The construction of the parliamentary Republic is intertwined with the Palace of Versailles. In the early Third Republic all the parliamentary assemblies' debates took place in this symbol of the Ancien Régime monarchy.
The Second Empire's last National Assembly was elected in February 1871. The first time it met was in Bordeaux. The lawmakers wanted to return to Paris, but in the meantime the Commune uprising broke out there so a back-up solution had to be found until things quieted down. After some wavering, the deputies voted to move to Versailles, deciding to hold their sessions in the palace's Royal Opera Opéra royal. The first one took place on 20 March 1871.
The National Assembly, then called "the Chamber", met in the Royal Opera from 1871 to 1875, the year several laws modified the legislative branch: a second chamber, the Senate, which was to meet in the Royal Opera, was added. The members of the Chamber were assigned the palace's South Wing, where Edmond de Joly and Julien Guadet designed a new room for them, completed in December 1875. Both chambers held their first sessions in their respective settings on 8 March 1876.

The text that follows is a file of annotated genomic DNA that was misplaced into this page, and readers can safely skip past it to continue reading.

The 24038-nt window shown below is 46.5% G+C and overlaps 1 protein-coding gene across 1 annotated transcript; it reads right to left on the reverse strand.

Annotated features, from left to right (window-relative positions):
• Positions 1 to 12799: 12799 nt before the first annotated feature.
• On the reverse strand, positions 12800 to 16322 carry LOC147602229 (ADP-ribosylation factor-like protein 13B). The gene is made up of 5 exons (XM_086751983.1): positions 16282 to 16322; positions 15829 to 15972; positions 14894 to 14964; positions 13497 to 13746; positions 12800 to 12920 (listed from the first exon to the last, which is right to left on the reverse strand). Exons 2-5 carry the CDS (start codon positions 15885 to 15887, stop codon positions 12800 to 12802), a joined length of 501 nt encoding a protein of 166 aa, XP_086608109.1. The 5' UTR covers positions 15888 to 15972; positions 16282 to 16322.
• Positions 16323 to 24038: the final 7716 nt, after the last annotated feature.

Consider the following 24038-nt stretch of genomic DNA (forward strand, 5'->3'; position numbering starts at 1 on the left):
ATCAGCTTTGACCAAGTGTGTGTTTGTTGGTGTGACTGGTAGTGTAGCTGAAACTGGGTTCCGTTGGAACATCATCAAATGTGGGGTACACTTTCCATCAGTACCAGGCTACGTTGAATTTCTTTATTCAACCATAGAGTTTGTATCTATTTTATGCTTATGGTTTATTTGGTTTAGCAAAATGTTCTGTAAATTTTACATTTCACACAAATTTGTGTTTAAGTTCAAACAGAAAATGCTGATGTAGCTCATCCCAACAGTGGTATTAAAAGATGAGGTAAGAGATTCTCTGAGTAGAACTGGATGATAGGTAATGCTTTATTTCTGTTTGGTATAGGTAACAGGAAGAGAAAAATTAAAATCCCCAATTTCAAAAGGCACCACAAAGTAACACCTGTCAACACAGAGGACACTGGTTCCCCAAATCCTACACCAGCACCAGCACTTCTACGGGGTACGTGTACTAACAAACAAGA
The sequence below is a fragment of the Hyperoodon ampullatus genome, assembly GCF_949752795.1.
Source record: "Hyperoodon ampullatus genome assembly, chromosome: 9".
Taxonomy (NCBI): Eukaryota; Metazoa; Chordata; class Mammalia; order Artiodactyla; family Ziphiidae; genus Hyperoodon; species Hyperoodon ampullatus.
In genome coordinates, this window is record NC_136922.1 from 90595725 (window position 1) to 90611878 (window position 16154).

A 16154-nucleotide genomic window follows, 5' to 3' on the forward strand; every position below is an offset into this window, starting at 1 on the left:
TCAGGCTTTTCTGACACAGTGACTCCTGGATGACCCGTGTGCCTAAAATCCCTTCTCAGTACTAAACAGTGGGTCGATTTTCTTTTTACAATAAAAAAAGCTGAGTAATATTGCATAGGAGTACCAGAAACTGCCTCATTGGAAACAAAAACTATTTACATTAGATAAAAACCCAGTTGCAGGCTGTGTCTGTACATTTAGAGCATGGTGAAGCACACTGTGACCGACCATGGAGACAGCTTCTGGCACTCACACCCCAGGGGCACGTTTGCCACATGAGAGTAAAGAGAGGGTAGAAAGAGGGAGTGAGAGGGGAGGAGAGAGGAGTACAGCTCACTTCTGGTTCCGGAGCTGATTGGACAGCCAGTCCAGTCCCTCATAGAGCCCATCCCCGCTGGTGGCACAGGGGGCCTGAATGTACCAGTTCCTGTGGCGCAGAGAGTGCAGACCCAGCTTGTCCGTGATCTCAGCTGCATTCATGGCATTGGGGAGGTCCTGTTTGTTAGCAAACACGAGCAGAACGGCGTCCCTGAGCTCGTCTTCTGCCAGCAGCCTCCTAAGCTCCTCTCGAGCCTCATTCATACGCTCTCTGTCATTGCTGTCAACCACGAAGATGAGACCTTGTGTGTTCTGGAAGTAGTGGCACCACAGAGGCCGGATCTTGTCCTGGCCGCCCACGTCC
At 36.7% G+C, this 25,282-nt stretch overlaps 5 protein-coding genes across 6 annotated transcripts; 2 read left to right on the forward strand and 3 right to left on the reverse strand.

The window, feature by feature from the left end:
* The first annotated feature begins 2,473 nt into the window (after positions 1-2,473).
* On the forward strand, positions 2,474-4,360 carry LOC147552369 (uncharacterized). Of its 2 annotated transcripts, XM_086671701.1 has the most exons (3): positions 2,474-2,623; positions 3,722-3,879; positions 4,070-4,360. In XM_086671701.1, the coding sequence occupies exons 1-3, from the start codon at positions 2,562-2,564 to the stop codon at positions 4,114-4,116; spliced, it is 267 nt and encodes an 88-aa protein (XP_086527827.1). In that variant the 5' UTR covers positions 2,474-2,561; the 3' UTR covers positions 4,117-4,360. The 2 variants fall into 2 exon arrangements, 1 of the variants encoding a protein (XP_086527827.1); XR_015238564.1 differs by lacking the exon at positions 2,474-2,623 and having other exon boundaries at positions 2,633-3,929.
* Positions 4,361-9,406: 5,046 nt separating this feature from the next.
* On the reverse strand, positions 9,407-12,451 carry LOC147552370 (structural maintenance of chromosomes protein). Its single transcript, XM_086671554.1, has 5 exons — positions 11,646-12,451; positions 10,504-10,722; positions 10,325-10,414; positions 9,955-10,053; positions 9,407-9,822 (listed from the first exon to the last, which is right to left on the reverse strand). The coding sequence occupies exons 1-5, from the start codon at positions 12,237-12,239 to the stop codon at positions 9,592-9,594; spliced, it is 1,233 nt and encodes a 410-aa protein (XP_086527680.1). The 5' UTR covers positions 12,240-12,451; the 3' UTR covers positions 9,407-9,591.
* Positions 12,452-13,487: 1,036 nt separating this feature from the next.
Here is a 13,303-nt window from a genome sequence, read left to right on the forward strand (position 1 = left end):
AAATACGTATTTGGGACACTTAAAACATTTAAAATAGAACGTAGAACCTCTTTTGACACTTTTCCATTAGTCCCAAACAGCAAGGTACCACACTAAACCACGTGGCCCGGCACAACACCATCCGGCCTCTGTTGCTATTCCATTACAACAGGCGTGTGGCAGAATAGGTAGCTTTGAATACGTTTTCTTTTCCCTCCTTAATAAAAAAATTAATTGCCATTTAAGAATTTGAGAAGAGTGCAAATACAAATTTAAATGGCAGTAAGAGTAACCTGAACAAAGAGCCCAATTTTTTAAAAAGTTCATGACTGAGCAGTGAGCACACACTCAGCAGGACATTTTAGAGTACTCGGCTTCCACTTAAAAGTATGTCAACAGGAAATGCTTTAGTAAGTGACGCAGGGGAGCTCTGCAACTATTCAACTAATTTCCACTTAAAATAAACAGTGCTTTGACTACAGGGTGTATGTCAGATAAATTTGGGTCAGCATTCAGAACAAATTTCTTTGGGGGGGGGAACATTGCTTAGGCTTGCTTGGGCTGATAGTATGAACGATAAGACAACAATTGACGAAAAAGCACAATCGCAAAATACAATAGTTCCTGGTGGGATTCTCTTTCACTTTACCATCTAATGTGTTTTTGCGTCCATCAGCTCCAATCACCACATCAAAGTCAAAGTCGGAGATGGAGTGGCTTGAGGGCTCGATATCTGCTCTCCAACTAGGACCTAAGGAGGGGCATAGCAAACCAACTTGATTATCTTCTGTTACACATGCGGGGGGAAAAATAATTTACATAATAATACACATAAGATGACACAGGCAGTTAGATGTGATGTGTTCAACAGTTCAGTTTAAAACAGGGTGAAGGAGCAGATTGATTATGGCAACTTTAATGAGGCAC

But the issue of the parliamentarians' return to Paris quickly came up, as several bills from 1877 onwards attest. In 1879 the Senate was assigned the Luxembourg Palace and the Chamber of Deputies the Bourbon Palace. The chambers returned to Paris that year.
In 1879 the parliament left the Palace of Versailles for Paris, its customary seat of power since the Revolution, but the move did not put an end to the chateau's parliamentary history: it is still where the deputies and senators meet when they come together as the Parliamentary Congress.
Since then, the Congress has passed constitutional amendments and, until 1958, elected the president of the Republic in the palace's South Wing room, today called the "Congress Room". Since 2008 it has been the only place where the president can speak before the parliamentarians.